Are you ready to set up a trust for your family? Get started with this detailed how-to guide
Establishing your legacy through estate planning is one of the important things you can do for your family. Everyone needs a plan for how they intend their assets to become inheritance. For most people, the thought of estate planning conjures up the idea of drafting a will; however, a will is not always the best option for your financial situation or wishes.
Trusts are a powerful estate planning tool that can be used in place of, or in addition to, a will. They are a more sophisticated way to transfer assets, and with dozens of trust options available, they offer more flexibility than a will.
While estate planning in general can feel complicated, opening a trust is relatively simple. Intentional thought and foresight is required, but once you have made decisions about assets and beneficiaries, you can open a trust fairly quickly, depending on the complexity of your estate.
A trust is a legal arrangement that details how, when and to whom you want your assets to be distributed. Trusts can hold several different types of assets — money, investment accounts, real estate, stocks/bonds, family heirlooms and even a personal business. There are three people or entities involved in a trust:
- Grantor: The person who opens the trust and funds it with assets. The grantor also sets the terms for the trust by outlining what is held in trust and how they want it to be distributed.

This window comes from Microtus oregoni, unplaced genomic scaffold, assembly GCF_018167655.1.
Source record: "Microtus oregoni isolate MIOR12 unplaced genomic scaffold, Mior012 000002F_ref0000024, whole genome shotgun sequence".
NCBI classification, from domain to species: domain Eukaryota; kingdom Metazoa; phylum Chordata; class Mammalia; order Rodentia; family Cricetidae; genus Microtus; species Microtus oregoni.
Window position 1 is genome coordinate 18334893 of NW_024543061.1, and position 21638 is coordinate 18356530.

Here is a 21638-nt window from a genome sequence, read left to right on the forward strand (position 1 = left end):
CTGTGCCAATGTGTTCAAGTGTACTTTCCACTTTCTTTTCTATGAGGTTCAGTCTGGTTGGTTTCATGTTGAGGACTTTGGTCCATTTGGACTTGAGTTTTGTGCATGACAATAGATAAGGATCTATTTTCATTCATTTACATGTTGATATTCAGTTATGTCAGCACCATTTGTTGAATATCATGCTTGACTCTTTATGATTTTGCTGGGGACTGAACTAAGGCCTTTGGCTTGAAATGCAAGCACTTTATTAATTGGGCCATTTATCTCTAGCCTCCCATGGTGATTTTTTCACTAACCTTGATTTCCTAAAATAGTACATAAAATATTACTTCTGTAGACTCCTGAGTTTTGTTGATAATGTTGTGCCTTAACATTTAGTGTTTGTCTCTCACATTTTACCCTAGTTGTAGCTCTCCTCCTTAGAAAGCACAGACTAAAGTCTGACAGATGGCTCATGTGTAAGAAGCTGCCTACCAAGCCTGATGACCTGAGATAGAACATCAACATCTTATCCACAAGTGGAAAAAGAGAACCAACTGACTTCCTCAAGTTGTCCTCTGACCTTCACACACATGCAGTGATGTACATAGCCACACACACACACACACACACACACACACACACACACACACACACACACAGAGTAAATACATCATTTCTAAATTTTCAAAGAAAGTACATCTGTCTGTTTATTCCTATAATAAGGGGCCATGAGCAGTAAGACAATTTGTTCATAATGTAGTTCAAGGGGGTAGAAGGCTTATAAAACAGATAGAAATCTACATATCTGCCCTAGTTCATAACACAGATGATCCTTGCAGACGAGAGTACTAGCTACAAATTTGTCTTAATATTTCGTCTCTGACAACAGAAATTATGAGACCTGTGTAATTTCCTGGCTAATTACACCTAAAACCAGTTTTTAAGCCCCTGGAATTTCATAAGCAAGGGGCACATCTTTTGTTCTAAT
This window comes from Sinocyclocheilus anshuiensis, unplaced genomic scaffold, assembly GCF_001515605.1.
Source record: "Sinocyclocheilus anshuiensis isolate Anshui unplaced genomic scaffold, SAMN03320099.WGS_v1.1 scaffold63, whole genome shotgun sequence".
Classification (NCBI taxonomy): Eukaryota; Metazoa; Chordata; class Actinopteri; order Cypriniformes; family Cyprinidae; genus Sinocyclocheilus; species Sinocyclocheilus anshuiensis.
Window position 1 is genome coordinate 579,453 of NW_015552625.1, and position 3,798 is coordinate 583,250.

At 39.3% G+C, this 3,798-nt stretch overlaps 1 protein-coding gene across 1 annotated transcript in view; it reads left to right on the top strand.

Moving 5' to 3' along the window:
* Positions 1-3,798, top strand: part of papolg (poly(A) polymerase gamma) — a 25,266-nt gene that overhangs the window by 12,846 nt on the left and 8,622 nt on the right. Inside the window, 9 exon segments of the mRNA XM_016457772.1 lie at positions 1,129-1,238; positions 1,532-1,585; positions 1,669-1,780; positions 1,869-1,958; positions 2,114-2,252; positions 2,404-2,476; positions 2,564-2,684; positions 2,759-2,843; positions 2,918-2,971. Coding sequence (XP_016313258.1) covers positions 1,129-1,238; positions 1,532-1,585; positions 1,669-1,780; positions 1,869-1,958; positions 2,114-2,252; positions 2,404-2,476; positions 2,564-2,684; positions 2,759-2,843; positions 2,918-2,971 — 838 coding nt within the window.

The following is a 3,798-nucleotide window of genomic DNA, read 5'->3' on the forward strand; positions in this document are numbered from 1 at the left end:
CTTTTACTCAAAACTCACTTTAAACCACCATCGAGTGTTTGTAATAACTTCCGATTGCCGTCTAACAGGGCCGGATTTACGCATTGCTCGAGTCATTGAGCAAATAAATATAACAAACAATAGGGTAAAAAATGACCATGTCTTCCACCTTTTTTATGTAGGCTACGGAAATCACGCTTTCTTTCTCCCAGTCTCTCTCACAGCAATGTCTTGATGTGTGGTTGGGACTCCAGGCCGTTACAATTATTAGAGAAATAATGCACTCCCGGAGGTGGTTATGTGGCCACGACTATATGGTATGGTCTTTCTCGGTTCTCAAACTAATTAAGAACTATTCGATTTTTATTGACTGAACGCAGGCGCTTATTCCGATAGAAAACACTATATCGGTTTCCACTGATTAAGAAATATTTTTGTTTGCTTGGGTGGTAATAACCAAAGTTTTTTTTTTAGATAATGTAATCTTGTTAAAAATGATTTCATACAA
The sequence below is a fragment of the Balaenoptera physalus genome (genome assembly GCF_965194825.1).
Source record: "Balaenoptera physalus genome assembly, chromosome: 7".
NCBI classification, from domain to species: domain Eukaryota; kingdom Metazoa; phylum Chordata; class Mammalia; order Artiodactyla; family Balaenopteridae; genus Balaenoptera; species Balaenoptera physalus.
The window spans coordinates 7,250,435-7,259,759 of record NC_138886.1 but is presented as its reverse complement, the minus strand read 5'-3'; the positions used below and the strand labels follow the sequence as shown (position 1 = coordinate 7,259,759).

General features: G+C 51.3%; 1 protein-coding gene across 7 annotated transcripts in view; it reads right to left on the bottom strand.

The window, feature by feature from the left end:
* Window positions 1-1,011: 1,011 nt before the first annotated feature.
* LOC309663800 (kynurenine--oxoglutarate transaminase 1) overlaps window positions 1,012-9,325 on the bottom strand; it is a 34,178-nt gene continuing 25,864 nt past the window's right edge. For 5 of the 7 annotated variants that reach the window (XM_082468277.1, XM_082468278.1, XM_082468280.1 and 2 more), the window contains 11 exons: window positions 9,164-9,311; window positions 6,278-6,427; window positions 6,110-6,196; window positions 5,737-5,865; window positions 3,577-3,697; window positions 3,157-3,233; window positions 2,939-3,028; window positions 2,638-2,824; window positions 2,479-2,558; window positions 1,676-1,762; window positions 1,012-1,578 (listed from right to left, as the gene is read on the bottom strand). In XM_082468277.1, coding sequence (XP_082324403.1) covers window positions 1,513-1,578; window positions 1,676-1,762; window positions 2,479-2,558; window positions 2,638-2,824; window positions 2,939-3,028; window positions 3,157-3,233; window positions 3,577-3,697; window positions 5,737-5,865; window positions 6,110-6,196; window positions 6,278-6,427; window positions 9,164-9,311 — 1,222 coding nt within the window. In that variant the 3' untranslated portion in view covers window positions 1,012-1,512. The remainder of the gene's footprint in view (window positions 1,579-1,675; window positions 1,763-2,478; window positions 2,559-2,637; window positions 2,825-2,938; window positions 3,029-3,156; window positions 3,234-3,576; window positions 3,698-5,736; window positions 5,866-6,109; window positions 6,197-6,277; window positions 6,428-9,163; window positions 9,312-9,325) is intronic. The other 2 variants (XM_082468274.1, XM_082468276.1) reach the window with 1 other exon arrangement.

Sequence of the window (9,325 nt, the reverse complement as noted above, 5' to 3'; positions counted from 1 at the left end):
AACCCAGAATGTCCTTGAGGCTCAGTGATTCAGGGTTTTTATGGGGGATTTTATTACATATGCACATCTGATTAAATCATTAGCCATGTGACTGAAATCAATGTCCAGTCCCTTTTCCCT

- Trustee: The person or organization, like Trust Point, that holds, manages and eventually administers the trust. The trustee acts on the grantor’s behalf, ensuring that the exact terms of the trust, as set up by the grantor, are acted upon.
- Beneficiary/Beneficiaries: The person or people who will eventually receive the assets in the trust.
Unlike wills, trusts can go into effect during your lifetime — you do not have to die in order to have your assets transferred. When you do pass, a trust allows you to avoid probate court, saving your beneficiaries time and money by avoiding the legal system compared to having just a will. Additionally, you could lower estate and inheritance taxes on assets in trust.
Making the decision to open a trust is the very beginning of the process. Here are some steps to help you understand what to expect.
1. Identify Your Goals
First and foremost, it’s important to clarify your why for opening a trust. This will determine what type of trust you should open to best fit your needs. While there are many different types of trusts to choose from, generally speaking, each option falls under one of two broad categories:
- Revocable trusts (Living trusts): These trusts are able to be altered throughout the grantor’s lifetime. If you expect any of your circumstances to change, such as your assets or if you have the potential to have a child or grandchild, this is your most likely option. This type of trust gives you the freedom to modify the terms when you need to.
- Irrevocable trusts: This type of trust cannot be altered. To open an irrevocable trust, you need to have an estate lawyer assist you. Irrevocable trusts are often used as a tool for tax planning in addition to transferring assets to your intended beneficiaries.
2. List Your Assets and Beneficiaries
Assets can be anything that you want to pass down to your family. Taking inventory of your possessions can be the hardest part of this process. From there, you’ll also want to determine which beneficiaries receive the inheritance.